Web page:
My fire department uses a Kenwood TK690-H as a base radio. The system was used to (poorly) power 3 in ceiling speakers throughout the station.

Recently, I rewired the paging system in the station with a dedicated amplifier and 4 speakers. With Bluetooth, or 3.5mm mp3 connection to the amplifier the speakers sound good, no buzzing or hums, and is quiet when nothing is playing.

I attempted to splice the BTL output of the Kenwood to a 3.5mm cable that goes to 1/4" microphone input to the amplifier and it hums loudly and constantly.

Mic in is preferred as in paging mode it will override any other sources if our station is paged.

How can I fix this problem?

  • 1
    \$\begingroup\$ Hard to say, because we don't know how you wired it and how the devices are powered, and with what kind of power supplies. \$\endgroup\$
    – Justme
    Commented Jul 2, 2022 at 20:39
  • \$\begingroup\$ Please add a diagram showing how the system is wired up. Please use separate lines to represent separate conductors in a cable. The buzzing almost certainly comes from some mains AC finding its way into the audio path, but there are multiple ways this can happen. Ground wires are important, which is why I ask to be shown all the conductors, and not merely and overall block diagram of your system. \$\endgroup\$ Commented Jul 2, 2022 at 20:45
  • \$\begingroup\$ I did a search and BTL stands for "bridge tied load" and it's a type of speaker output? Are you connecting a speaker output to a microphone input? \$\endgroup\$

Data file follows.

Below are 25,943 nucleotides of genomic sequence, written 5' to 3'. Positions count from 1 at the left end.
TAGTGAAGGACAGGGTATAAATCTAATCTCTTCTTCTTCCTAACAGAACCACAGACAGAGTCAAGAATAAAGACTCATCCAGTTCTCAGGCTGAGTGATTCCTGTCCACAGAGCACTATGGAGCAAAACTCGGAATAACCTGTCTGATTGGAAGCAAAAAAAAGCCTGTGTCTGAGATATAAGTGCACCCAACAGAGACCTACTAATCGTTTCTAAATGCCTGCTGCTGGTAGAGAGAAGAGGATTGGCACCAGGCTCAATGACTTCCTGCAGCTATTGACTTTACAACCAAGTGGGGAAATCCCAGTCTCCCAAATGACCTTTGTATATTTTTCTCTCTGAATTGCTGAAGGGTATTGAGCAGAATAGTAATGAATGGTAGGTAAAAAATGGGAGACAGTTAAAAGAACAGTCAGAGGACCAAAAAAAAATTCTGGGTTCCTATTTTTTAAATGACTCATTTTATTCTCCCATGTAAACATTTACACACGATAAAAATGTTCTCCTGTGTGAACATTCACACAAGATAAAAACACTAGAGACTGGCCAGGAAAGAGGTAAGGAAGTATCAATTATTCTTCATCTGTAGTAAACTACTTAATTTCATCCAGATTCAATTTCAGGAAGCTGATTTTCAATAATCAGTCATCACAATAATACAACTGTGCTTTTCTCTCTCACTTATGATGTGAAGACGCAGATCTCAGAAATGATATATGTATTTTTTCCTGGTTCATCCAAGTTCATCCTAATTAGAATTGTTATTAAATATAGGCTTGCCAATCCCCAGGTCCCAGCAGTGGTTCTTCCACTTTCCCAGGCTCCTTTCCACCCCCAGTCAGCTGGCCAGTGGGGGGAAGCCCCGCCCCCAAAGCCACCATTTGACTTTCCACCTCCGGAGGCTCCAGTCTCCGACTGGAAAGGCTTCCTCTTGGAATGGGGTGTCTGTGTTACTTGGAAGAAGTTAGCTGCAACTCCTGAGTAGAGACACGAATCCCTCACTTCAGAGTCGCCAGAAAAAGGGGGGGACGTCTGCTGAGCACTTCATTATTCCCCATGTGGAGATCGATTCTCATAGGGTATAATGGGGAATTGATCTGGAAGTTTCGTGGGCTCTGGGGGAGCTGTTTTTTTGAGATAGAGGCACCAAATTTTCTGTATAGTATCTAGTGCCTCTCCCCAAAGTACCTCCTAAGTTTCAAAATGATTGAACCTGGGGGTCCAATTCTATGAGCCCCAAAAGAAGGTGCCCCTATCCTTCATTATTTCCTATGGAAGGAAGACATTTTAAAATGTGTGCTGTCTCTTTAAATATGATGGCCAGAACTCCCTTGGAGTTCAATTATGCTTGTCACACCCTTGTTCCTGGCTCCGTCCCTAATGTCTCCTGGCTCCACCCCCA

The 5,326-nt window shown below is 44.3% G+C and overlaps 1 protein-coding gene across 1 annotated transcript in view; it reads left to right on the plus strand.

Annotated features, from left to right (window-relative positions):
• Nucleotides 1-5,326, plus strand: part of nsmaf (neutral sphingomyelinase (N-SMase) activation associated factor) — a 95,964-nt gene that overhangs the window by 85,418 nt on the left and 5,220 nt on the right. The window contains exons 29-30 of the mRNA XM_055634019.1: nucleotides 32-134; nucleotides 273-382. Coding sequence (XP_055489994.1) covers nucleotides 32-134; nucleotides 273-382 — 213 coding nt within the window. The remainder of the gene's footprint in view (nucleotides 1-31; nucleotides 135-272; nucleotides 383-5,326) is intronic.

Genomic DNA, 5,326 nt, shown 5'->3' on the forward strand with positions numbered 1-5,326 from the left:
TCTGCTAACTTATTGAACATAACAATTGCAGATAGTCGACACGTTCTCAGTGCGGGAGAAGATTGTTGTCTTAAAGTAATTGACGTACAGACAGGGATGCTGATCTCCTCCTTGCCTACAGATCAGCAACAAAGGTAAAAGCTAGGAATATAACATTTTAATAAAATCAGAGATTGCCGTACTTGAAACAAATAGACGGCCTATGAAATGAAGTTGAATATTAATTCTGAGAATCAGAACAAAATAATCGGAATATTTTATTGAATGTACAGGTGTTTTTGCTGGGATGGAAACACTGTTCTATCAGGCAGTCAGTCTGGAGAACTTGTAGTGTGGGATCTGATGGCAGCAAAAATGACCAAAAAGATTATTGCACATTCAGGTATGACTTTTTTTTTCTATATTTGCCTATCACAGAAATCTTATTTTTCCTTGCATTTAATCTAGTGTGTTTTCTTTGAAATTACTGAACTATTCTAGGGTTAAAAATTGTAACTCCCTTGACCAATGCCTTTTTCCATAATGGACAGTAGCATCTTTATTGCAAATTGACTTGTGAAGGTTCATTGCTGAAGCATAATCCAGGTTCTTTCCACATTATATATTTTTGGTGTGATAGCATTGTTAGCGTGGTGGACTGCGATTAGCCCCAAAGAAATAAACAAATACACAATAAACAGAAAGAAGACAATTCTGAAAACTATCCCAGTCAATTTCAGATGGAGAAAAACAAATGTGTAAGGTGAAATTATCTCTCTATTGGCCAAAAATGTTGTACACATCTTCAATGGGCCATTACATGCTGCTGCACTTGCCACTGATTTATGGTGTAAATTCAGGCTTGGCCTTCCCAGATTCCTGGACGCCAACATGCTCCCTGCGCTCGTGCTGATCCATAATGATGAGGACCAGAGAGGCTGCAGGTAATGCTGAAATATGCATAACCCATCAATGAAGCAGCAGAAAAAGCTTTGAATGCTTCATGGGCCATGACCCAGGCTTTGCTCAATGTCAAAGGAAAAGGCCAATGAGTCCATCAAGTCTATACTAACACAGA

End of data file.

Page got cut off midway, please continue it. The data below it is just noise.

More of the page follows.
– Bryan
    Commented Jul 2, 2022 at 20:46
  • \$\begingroup\$ That unit has auxiliary outputs (and inputs). I'd investigate those. You need to give us a some sort of schematic showing how you have connected things. If you are taking output of Kenwood TK690-H as input to your amplifier, then that would account for the buzzing. \$\endgroup\$ Commented Jul 2, 2022 at 21:15
  • \$\begingroup\$ Chances are one side of your MIC input is tied to ground, and both sides of the BTL output need to float (you are shorting one of them to ground). Use an audio isolation transformer and the problem should go away. \$\endgroup\$ Commented Jul 2, 2022 at 22:01

2 Answers 2


Two things connected together:

  1. Isolation transformer, Something like this: https://www.amazon.com/Smof-Isolator-Speaker-Eliminate-Completely/dp/B0171PQLB8/
  2. level attenuation, something like this: https://www.amazon.com/Inline-Control-3-5MM-Headphones-Black/dp/B008DJTB32/

Connect the output of your Kenwood VHF radio to item #1. Connect output of #1 to #2. Connect #2 to your other sound system. Adjust the volume on #2 carefully to a level that is loud enough but does not overload your external system.


With a bridge output to a Mic input, you either use a transformer to make it single-ended or just choose one output. Locate the 0Vdc= gnd from the Kenwood which will be floating to connect to mic gnd.

This is my guess with a lot of unknowns.


simulate this circuit – Schematic created using CircuitLab

The Pot is optional.


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